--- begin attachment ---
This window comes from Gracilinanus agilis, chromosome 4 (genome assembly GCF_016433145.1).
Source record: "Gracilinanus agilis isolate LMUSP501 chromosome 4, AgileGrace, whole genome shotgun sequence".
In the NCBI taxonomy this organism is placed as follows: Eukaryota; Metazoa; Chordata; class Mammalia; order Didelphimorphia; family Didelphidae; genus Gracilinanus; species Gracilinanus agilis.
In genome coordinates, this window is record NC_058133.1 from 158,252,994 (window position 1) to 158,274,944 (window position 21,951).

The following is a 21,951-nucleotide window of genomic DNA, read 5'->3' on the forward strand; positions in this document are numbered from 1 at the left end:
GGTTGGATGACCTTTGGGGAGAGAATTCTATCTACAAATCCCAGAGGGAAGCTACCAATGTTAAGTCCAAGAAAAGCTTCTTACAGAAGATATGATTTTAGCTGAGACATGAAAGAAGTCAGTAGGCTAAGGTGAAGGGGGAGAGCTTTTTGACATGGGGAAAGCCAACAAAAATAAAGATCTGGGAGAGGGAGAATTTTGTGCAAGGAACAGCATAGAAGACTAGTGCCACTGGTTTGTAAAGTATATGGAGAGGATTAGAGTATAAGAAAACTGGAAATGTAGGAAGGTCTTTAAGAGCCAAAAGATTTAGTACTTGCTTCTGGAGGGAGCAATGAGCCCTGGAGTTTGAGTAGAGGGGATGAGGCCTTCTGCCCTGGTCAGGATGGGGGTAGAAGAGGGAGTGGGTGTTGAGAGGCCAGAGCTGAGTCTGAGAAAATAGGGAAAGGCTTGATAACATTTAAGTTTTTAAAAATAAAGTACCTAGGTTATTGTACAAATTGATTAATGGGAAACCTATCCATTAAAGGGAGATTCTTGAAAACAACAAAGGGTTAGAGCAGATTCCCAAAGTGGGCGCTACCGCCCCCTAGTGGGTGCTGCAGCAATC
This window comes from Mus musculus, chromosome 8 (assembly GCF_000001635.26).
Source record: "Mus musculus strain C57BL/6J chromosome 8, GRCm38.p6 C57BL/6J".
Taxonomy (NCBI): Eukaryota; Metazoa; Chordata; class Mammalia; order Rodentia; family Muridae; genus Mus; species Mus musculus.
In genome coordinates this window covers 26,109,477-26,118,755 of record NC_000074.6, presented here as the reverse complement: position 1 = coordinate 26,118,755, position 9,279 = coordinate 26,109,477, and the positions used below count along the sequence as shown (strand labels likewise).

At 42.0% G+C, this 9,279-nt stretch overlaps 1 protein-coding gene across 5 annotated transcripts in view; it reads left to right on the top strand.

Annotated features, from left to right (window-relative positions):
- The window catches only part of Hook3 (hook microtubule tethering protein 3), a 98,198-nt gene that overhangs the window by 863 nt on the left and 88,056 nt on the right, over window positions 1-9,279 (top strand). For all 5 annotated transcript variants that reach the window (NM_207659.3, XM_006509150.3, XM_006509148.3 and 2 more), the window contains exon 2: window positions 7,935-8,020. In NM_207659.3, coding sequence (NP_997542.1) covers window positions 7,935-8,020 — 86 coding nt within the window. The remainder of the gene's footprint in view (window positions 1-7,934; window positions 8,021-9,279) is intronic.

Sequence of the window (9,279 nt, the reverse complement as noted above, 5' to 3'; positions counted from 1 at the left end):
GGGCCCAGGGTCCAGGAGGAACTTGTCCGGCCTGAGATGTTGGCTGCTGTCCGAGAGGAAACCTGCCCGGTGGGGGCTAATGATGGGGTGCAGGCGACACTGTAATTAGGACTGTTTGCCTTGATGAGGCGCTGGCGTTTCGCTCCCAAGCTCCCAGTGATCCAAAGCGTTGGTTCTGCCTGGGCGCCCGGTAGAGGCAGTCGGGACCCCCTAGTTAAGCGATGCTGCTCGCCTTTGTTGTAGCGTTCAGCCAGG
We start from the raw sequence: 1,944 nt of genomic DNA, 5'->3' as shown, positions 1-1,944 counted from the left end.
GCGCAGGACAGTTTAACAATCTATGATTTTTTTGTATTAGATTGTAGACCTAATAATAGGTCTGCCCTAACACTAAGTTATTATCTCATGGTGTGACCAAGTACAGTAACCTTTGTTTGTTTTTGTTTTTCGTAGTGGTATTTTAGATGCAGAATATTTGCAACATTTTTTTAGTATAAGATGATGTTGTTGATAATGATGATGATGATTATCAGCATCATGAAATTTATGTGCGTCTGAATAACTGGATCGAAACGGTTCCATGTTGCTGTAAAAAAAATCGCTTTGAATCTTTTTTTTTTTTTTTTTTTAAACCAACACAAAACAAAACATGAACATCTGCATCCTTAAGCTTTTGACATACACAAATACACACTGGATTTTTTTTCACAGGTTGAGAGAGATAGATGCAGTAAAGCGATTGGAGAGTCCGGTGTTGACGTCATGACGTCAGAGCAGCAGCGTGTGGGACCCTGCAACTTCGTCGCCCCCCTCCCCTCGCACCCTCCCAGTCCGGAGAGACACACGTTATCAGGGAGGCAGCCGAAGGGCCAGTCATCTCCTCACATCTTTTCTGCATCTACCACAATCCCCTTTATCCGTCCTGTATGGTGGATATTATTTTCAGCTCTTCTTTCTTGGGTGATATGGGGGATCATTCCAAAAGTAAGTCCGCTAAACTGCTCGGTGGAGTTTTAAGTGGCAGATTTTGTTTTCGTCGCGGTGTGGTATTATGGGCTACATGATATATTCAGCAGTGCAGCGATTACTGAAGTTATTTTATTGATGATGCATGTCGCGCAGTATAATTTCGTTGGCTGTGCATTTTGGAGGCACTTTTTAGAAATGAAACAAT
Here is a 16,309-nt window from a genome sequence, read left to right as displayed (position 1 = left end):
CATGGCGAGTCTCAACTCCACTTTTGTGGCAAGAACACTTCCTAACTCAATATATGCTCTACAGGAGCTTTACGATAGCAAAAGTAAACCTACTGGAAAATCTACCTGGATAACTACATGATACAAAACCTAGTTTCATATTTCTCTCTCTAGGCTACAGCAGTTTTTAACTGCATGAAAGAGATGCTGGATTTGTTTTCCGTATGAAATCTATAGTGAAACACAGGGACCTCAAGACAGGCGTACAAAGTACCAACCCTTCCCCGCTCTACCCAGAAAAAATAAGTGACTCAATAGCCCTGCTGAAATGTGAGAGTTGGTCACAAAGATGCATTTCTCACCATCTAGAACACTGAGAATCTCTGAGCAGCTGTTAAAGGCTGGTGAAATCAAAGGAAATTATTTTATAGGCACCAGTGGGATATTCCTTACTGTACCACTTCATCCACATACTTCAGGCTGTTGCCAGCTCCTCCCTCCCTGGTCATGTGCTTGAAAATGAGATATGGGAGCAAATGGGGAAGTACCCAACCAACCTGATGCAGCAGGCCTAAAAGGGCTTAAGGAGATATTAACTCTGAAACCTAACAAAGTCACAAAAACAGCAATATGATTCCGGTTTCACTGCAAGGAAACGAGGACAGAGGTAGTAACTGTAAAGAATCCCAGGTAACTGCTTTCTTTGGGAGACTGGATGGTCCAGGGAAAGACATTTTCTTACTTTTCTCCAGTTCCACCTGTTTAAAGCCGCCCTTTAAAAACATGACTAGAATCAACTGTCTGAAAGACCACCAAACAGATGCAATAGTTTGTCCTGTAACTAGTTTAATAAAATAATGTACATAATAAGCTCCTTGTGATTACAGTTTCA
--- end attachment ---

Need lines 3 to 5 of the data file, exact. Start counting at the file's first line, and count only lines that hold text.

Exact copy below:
In the NCBI taxonomy this organism is placed as follows: Eukaryota; Metazoa; Chordata; class Mammalia; order Didelphimorphia; family Didelphidae; genus Gracilinanus; species Gracilinanus agilis.
In genome coordinates, this window is record NC_058133.1 from 158,252,994 (window position 1) to 158,274,944 (window position 21,951).

The following is a 21,951-nucleotide window of genomic DNA, read 5'->3' on the forward strand; positions in this document are numbered from 1 at the left end: